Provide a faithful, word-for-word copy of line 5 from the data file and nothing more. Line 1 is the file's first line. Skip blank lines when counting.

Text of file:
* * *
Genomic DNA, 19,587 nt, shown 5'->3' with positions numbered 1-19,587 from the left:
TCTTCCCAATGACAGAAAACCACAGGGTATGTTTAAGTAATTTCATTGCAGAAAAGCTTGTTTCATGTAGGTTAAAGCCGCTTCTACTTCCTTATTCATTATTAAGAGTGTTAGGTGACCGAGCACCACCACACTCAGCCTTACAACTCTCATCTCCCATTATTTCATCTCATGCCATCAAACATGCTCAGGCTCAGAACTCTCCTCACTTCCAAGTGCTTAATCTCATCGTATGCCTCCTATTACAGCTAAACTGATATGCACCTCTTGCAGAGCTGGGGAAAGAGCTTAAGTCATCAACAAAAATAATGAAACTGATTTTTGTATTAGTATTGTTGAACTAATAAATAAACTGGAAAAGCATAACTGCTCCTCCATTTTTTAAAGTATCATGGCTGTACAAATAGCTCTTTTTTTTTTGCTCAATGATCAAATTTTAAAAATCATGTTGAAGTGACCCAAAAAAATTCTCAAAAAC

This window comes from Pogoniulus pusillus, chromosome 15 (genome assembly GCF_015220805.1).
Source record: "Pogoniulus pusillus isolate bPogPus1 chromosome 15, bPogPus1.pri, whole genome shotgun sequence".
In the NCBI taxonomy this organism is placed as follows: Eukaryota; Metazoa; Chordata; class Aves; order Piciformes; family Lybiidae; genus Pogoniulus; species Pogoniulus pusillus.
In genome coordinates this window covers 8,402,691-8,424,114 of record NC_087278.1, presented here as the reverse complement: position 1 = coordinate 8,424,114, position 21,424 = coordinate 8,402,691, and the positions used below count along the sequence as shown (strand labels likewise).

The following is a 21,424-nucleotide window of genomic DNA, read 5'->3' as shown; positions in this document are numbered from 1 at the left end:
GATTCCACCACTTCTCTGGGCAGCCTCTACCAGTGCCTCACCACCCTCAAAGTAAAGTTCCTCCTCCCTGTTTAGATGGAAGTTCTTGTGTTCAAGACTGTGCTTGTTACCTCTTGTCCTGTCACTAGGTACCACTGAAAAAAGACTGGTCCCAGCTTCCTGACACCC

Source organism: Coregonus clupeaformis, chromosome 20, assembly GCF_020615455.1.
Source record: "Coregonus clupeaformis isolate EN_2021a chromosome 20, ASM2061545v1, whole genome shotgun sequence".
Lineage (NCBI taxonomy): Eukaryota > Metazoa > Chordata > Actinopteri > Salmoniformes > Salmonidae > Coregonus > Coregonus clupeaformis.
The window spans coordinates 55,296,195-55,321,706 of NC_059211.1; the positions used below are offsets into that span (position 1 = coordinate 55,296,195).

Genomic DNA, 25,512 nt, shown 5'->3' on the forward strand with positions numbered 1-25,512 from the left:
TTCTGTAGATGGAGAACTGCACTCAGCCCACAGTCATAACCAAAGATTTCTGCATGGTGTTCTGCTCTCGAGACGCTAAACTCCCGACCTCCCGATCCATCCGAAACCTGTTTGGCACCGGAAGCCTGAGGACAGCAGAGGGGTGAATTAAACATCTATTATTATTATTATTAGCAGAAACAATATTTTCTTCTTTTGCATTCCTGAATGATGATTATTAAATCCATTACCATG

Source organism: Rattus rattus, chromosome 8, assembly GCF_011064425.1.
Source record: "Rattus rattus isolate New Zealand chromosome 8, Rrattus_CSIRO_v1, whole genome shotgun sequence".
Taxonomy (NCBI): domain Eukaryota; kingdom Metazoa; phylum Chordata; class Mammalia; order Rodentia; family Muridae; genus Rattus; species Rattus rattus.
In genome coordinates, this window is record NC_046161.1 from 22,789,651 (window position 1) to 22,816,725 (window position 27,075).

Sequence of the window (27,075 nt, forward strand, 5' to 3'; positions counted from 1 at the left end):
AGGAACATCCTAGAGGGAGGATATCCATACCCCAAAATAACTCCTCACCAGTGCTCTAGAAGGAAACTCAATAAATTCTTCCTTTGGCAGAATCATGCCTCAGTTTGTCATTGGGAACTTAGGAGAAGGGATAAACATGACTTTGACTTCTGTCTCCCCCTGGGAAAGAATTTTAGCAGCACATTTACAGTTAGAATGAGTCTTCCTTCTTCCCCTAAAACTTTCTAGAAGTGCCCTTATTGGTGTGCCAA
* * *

In the NCBI taxonomy this organism is placed as follows: Eukaryota; Metazoa; Chordata; class Aves; order Piciformes; family Lybiidae; genus Pogoniulus; species Pogoniulus pusillus.